And sure enough – we noticed that this didn’t contain any cockles. I mean, I don’t like cockles and pick them out anyway. But a proper char kuey teow always has cockles. It’s one of the major ingredients! So how can this famous one forget about it?
Contender #3: Night market by the Chew Jetty, Georgetown
Where: Chew Jetty, Georgetown
Hours: I can’t be sure, but around 6 pm
Price: 5.50 rm ($1.25 US)
The clan jetties are old Chinese settlements along the waterfront, when they built houses on stilts over the water. Each jetty and its houses belonged to one family. The most popular one today is the Chew Jetty (where the Chew family live).
It’s quiet touristy now with souvenir shops and ice cream vendors. However, locals secretly know that there are some great food stalls by the jetty. In the evenings, there are a dozen or so street vendors that set up shop next to the Chinese temple (which serves as the entrance into the Chew Jetty). Don’t overlook these stalls! They’re great.
Take it from a local: “Oh yes, the stalls by the jetty are great. Tourists go to CF food court across the street because that’s where Anthony Bourdain ate, but locals eat here.”
And guess what? I believe this to be one of the BEST plates of char kuey teow. The noodles had the perfect texture – not soggy or stuck together – and the taste was wonderful. The spice level is perfect too. And the best part? They give A LOT of Chinese sausages, just the way I like it. This stall wins for the most sausages, for sure!
I ended up coming here to eat a few times because it’s just that good. And especially for only 5.50rm, you just can’t beat it.
Contender #4: Ah Leng, Georgetown location
Where: Jalan Dato Keramat, Kampung Makam, 10150 George Town
Hours: 9:30 am – 3:30 pm (closed Wednesdays)
Price: 8.50rm ($2 US), or 14rm for the special ($3.25 US)
After being sorely disappointed to find Siam Road ckt closed every time, a friend suggested I go check out Ah Leng. It’s his favorite since little, he said. It was only a short walk away, so I went. Ah Leng has a couple of locations now, and the one I went to is manned by his children.
Take it from a local: “Ah Leng is next in line to become the char kuey teow king in Penang, since the Siam Road uncle is old now.”
On my friend’s advice, I ordered the special. It’s pricier at 14rm ($3.25 US), considering that an average plate costs only 5rm. But it comes with 4 large prawns and mantis shrimp! (There is a normal version with 2 prawns for 8.50rm.) The restaurant wasn’t busy when I went but I still waited quite a while for my plate.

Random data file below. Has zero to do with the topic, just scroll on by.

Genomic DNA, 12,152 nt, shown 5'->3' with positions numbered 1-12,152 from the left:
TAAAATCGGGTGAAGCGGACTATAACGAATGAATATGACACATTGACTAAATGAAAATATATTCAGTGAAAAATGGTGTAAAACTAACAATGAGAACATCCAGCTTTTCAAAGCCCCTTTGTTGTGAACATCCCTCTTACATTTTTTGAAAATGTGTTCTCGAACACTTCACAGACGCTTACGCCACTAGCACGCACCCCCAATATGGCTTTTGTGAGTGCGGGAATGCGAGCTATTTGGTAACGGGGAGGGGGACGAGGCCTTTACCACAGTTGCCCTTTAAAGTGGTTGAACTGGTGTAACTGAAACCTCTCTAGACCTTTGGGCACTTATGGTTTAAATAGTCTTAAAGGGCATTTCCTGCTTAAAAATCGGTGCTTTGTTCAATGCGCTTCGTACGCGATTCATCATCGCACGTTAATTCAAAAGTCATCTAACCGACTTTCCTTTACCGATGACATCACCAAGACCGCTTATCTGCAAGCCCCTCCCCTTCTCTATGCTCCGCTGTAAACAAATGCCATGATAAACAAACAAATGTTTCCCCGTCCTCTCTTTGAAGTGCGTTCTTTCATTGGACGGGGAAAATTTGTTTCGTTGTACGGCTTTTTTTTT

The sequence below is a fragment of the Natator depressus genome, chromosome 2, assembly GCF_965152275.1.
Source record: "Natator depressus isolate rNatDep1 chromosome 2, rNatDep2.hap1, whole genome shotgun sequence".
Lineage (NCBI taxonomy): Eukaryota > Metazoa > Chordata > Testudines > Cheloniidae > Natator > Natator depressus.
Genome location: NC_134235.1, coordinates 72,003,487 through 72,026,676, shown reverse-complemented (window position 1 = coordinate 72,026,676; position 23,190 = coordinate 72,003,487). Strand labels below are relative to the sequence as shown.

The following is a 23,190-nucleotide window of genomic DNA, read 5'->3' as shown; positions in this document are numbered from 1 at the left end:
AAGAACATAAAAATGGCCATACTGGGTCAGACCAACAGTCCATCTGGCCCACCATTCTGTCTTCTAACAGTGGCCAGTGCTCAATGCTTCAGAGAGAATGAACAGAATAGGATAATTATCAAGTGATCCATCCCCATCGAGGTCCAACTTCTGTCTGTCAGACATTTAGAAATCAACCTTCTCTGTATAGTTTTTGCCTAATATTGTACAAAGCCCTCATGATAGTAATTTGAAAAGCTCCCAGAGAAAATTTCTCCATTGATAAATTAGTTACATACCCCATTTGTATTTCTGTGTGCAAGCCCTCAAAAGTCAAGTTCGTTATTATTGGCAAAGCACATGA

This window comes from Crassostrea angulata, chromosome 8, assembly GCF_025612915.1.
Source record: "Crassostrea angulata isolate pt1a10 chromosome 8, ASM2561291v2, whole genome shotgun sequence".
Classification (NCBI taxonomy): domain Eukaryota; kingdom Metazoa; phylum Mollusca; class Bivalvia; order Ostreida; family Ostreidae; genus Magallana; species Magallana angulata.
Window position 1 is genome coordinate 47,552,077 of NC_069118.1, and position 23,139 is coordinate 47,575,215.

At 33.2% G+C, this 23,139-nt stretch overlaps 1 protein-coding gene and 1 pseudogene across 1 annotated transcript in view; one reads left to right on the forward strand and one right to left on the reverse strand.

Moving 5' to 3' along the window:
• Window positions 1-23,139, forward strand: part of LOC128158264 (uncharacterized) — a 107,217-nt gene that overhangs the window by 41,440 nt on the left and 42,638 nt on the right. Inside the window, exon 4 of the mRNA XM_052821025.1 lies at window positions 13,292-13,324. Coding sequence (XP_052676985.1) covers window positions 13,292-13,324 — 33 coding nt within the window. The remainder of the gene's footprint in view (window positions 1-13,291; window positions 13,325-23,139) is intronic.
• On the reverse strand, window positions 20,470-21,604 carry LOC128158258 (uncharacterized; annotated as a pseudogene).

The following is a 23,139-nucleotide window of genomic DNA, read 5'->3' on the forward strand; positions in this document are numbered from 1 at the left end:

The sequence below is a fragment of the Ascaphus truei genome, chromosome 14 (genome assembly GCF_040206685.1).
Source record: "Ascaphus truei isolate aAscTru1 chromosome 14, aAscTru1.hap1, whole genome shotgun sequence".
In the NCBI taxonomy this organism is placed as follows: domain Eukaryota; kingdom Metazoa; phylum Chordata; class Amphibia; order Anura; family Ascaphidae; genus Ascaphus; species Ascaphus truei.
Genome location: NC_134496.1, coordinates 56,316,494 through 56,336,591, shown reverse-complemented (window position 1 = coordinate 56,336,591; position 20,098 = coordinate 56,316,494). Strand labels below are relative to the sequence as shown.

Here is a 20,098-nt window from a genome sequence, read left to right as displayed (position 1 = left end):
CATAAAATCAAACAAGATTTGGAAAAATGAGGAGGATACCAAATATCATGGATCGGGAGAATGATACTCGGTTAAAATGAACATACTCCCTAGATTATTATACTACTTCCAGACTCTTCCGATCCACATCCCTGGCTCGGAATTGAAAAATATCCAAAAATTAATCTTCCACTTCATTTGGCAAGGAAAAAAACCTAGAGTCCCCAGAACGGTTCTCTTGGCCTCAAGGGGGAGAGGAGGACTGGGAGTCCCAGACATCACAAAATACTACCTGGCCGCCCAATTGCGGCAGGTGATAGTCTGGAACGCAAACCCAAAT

I don’t know what else to say except that it was sooo good. (Really good food blogger I am, huh.) I’ll try harder: the noodles were perfectly dry yet soft, with just the right amount of bite. It’s also satisfyingly spicy (I found myself wiping a runny noise at the end!), but not so much that it takes away the flavors. And the prawns – so incredibly plump and fresh, cooked just right. The cockles are nice and fat too for those of you who like them. This is probably the least photogenic ckt, but trust me, it’s SO good!
I only had one complaint: the portion size is definitely too small. I wanted an entire bucket of this! And there are no Chinese sausages. But this is so good already that I don’t mind.
Next time I’m back, I’m living right next to Ah Leng so I can eat here every day. Kidding. Sort of. Maybe.
Contender #5: Chulia Street night stalls, Georgetown
Where: Lebuh Chulia & Lorong Cheapside
Hours: 6 pm – 12 am daily
Price: 4.50rm ($1 US)
This is a backpacker area with a ton of hostels and backpacker cafes. And in the evenings, there’s a very lively night market with about a dozen stalls. I avoided this area for a while because it felt too “backpacker-ish”. But when I finally ate here, I actually think the food is pretty decent. I shared a few dishes with friends and I liked almost everything. Wanton noodles and char kuey teow are the two most famous stalls here.
Take it from a local: “It’s decent. Not the best, but it’s one of the better stalls that I would recommend when the famous ones aren’t open.”
There’s not much too complain nor rave about this ckt. Everything tasted as it should. I even went to have it a couple of times. I guess only one thing – I noticed there’s no Chinese sausages used here! I’m guessing this may be to keep it halal?
Conclusion: and the winner is…..
Surprisingly, as much as I LOVE the Ah Leng Char Kuey Teow, I’m going to have to give this one to the stall by the Chew Jetty.
Huge surprise, I know, especially as I don’t think that stall is actually famous. But overall I definitely prefer it the best. I love the amount of Chinese sausages they give you, and the texture and flavor is just right. And for that price? It’s a clear winner in my book.
What other famous stalls do I need to check out?? I’m back in June for a few days and would love to complete the mission of eating all the char kuey teow!
Which ones have you tried and what did you think?